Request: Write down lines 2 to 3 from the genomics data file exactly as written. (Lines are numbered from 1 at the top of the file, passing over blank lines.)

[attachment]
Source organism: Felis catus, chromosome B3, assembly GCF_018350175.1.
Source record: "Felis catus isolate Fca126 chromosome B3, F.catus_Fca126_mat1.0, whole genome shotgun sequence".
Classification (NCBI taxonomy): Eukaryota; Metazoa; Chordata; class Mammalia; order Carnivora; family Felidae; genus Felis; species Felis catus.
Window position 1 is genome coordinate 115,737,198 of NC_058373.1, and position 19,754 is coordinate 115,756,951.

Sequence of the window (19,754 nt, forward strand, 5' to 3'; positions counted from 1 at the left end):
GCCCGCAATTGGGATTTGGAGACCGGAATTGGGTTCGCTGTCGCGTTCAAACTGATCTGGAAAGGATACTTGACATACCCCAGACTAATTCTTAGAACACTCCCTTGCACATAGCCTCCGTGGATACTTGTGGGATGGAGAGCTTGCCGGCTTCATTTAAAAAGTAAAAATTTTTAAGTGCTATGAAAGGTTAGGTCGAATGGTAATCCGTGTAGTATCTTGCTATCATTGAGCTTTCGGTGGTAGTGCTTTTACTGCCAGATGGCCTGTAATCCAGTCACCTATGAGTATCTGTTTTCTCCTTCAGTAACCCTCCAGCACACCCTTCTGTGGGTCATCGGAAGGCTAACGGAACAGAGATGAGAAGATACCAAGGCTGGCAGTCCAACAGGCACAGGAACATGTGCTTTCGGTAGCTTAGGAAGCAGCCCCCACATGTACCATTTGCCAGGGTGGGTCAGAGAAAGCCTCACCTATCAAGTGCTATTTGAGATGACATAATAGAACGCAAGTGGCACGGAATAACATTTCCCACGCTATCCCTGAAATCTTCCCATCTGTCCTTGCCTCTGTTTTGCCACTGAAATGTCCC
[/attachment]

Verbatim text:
Source record: "Felis catus isolate Fca126 chromosome B3, F.catus_Fca126_mat1.0, whole genome shotgun sequence".
Classification (NCBI taxonomy): Eukaryota; Metazoa; Chordata; class Mammalia; order Carnivora; family Felidae; genus Felis; species Felis catus.